MOCRA’s latest exhibition opened this past Sunday. Patrick Graham: Thirty Years – The Silence Becomes the Painting offers a survey of work by Patrick Graham, frequently cited as Ireland’s most important contemporary artist. Through paintings, collages, and drawings, this retrospective curated by distinguished art historian Peter Selz offers an extraordinary view of the continuum that marks Graham’s psychologically charged explorations into revelation and transcendence.
There is no doubt that this is work that challenges viewers. As we note in the text accompanying the exhibition, Graham’s art may be hard to like, but it is impossible to disrespect it. Patrick Graham has been credited by critics and art historians with changing the face of painting in Ireland. Art historian, writer and curator Peter Selz, who curated this exhibition, says that Graham “confronts the viewer with drawings and paintings of shattering force … [he] makes us aware that great painting has a presence and a future.”
Graham is a thoughtful and articulate man, as interviews with him make clear. His own words provide the title to the exhibition. He muses, “The silence becomes the painting, the painting comes from silence. It is the moment when painting is no longer an act of doing or making but of receiving.”
Graham’s inspiration is deeply rooted in the Irish landscape, in vistas and places that hold deep meaning for him. The Irish affinity for nature, combined with profound experience of the pain which comes from both oppression and repression, has led to extraordinary artistic expressions in poetry, music, and dance. This cultural and artistic milieu formed Graham’s visual expression. His work incorporates ambiguous symbolic forms and scripted phrases that resonate like fragments of traditional song and lyrical poetry which spring from a unique historical consciousness; through them he explores the elemental processes of life and the existential journey. Among the realities he acknowledges in a sensitive voice is the Irish religious experience, particularly of the Catholic faith, yet his work has universal appeal to those who struggle with issues of identity, freedom, or faith.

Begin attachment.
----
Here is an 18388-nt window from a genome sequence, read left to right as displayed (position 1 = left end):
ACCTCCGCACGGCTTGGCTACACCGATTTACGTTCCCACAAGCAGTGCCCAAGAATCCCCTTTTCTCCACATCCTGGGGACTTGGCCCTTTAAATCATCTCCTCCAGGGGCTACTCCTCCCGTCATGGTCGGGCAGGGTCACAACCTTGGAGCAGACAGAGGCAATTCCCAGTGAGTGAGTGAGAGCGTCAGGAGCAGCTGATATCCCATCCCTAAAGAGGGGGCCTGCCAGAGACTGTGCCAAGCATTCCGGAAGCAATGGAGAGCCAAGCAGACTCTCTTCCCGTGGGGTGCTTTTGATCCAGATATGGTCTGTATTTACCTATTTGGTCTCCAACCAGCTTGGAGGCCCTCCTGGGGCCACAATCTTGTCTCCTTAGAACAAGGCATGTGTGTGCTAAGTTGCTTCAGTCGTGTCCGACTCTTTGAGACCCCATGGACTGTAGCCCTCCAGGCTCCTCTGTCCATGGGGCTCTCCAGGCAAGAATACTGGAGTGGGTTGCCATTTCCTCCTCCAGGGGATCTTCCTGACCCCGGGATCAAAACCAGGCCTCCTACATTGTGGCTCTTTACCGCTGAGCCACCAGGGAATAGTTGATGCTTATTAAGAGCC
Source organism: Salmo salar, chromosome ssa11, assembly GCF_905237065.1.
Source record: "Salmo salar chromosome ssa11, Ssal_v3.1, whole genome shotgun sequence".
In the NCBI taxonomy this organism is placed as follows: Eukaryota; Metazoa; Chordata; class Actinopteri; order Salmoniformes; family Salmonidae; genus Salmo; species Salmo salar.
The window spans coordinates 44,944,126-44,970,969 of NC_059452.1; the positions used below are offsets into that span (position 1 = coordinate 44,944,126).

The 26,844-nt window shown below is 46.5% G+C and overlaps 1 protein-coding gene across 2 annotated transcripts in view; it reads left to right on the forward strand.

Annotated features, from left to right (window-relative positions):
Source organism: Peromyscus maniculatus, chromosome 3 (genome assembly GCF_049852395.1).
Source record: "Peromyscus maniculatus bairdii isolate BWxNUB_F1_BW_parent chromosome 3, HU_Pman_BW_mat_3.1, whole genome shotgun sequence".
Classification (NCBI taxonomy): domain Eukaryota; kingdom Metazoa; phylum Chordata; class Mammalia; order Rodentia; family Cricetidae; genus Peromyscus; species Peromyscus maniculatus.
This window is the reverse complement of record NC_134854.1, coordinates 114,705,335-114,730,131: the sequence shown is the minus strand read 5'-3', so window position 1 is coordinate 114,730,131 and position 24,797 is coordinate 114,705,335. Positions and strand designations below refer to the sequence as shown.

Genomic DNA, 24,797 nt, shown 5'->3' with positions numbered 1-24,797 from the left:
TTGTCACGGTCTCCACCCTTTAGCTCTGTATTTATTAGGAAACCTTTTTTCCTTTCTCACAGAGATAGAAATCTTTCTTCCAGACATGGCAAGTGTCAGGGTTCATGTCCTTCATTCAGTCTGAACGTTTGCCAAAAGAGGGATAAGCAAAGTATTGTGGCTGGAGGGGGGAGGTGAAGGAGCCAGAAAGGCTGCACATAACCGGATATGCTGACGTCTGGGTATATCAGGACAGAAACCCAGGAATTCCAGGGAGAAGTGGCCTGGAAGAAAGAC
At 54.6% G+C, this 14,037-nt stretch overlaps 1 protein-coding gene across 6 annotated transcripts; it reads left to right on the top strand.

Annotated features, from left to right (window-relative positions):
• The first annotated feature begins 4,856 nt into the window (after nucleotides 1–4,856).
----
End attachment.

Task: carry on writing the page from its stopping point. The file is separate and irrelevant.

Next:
Patrick Graham is widely regarded as Ireland’s most important contemporary artist, and has been recognized by Ireland as a “living national treasure” through his induction into Aosdána (a society that honors outstanding work in the arts) since 1986. Graham was born in Mullingar, County Westmeath, Ireland in 1943, and studied at the National College of Art in Dublin. He has exhibited in Ireland and internationally since 1966, and is represented in major public and private collections at home and abroad. Graham’s work has been the subject of numerous exhibitions and symposia internationally, at venues including the National Gallery of Ireland, the Berkeley Art Museum, the Irish Museum of Modern Art, Trinity College Dublin, Walker Art Gallery in Liverpool, England, the Hokkaido Museum in Hokkaido, Japan, the University of Michigan, Northeastern University in Boston, and the Boston Museum of Fine Arts.
Patrick Graham: Thirty Years – The Silence Becomes the Painting was organized by Meridian Gallery/Society for Art Publications with the support of Jack Rutberg Fine Arts in Los Angeles, international agent for Patrick Graham. The exhibition at MOCRA follows showings in San Francisco at the Meridian Gallery of the Society for Art Publications of the Americas and in Washington, D.C., at the Katzen Arts Center of American University. The exhibition is supported by Culture Ireland, the Irish national body for the promotion of Irish arts worldwide.
The exhibition will be on display at MOCRA through December 16, 2012. Learn more here.
— David Brinker, Assistant Director